Éditeur de collection Titre de collection Titre de collection Abrégé  
  Volume de collection Numéro de collection Edition  
  ISSN (up) 1054-6006 ISBN Médium  
  Région Expédition Conférence  
  Notes WOS:000562423700001 Approuvé pas de  
  Numéro d'Appel MARBEC @ isabelle.vidal-ayouba @ collection 2867  
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Auteur Courbin, N.; Besnard, A.; Peron, C.; Saraux, C.; Fort, J.; Perret, S.; Tornos, J.; Gremillet, D. doi  openurl
  Titre Short-term prey field lability constrains individual specialisation in resource selection and foraging site fidelity in a marine predator Type Article scientifique
  Année 2018 Publication Revue Abrégée Ecol. Lett.  
  Volume 21 Numéro 7 Pages 1043-1054  
  Mots-Clés behavior; Behavioural consistency; Calonectris diomedea; diet; ecology; foraging site fidelity; gannets; habitat selection; mediterranean sea; models; movement; resource selection; Scopoli's shearwater; seabirds; strategies; temporal resource dynamic; Western Mediterranean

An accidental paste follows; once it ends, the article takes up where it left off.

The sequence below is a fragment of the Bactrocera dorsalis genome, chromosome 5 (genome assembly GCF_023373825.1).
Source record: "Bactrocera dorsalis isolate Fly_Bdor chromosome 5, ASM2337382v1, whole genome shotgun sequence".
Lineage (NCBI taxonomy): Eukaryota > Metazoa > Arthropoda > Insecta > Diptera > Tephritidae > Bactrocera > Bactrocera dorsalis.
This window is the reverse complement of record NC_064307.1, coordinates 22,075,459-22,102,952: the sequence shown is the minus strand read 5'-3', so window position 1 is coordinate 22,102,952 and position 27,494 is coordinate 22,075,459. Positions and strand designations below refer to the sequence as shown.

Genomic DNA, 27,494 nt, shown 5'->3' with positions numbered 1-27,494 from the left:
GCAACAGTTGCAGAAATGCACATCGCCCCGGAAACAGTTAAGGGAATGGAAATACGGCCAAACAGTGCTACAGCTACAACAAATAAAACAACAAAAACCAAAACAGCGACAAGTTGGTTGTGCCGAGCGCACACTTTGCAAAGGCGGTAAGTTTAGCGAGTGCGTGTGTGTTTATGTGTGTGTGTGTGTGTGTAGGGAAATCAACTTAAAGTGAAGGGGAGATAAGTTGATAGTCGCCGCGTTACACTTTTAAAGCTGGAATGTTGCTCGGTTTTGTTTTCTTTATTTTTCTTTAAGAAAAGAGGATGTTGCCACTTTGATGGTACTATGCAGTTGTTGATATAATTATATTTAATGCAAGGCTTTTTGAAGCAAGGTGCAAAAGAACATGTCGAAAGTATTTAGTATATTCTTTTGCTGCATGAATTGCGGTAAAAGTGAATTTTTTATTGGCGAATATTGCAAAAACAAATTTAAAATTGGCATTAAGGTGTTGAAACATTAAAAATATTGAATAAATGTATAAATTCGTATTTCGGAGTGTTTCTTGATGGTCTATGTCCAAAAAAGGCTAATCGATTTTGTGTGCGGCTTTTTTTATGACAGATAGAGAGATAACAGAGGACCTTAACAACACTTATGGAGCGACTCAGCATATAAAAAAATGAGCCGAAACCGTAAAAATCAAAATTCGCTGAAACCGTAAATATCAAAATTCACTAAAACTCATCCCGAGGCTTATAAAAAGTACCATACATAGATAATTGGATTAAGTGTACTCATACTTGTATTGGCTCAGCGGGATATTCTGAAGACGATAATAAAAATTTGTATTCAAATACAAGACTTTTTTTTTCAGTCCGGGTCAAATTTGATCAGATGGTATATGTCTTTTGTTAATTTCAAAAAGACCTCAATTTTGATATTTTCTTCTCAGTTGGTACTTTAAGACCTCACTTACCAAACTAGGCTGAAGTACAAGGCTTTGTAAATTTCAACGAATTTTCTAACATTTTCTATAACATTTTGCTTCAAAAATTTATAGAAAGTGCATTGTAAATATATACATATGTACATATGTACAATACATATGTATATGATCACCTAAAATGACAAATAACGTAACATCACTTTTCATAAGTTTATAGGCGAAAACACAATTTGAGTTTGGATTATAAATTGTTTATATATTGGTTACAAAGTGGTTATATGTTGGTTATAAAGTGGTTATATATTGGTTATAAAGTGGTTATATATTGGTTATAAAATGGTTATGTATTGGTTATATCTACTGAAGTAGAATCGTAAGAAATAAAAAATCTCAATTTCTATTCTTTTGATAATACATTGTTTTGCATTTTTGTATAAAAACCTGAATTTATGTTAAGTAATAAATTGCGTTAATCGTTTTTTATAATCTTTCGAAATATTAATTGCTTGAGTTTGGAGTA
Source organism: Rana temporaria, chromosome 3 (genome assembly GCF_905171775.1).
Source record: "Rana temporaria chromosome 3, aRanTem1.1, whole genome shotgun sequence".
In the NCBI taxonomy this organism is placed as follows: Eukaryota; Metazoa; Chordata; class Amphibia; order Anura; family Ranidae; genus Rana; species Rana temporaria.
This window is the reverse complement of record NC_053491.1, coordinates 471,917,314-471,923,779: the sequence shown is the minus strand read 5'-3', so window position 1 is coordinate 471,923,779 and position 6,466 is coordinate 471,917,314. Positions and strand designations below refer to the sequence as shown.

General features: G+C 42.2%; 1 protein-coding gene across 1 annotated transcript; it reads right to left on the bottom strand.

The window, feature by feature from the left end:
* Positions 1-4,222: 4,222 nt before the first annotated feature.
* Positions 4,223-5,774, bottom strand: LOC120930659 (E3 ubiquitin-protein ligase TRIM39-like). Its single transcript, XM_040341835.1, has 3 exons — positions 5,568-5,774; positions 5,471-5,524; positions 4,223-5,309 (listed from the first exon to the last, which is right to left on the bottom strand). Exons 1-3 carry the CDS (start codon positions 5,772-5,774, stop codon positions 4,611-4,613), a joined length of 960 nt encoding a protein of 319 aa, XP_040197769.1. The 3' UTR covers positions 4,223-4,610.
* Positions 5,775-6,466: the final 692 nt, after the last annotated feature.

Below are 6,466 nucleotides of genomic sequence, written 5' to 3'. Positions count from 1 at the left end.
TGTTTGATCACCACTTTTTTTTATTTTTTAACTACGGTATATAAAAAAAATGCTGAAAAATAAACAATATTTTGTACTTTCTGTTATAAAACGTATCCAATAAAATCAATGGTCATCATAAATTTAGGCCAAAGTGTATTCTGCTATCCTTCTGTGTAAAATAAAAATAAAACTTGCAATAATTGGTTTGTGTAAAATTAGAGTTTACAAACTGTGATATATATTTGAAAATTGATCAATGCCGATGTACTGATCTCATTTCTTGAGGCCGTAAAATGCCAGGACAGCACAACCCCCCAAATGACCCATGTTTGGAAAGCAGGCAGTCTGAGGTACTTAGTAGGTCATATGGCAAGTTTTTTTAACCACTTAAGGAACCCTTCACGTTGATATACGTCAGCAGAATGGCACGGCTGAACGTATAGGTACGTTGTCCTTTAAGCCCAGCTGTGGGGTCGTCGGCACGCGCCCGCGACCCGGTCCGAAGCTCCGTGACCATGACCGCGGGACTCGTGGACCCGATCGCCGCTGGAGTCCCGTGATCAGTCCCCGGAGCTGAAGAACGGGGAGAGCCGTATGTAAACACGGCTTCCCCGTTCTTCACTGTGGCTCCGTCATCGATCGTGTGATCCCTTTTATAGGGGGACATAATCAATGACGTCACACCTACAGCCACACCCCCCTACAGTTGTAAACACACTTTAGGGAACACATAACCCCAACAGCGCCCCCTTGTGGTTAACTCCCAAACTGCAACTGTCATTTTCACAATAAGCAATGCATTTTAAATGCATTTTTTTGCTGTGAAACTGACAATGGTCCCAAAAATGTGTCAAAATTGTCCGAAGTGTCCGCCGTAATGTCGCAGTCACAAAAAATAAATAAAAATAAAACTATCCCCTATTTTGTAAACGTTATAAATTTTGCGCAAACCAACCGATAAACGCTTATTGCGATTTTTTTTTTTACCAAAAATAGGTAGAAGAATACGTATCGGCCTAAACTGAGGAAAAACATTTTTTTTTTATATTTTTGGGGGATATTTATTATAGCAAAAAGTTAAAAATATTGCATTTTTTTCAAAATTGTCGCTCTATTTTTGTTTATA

Résumé Spatio-temporally stable prey distributions coupled with individual foraging site fidelity are predicted to favour individual resource specialisation. Conversely, predators coping with dynamic prey distributions should diversify their individual diet and/or shift foraging areas to increase net intake. We studied individual specialisation in Scopoli's shearwaters (Calonectris diomedea) from the highly dynamic Western Mediterranean, using daily prey distributions together with resource selection, site fidelity and trophic-level analyses. As hypothesised, we found dietary diversification, low foraging site fidelity and almost no individual specialisation in resource selection. Crucially, shearwaters switched daily foraging tactics, selecting areas with contrasting prey of varying trophic levels. Overall, information use and plastic resource selection of individuals with reduced short-term foraging site fidelity allow predators to overcome prey field lability. Our study is an essential step towards a better understanding of individual responses to enhanced environmental stochasticity driven by global changes, and of pathways favouring population persistence.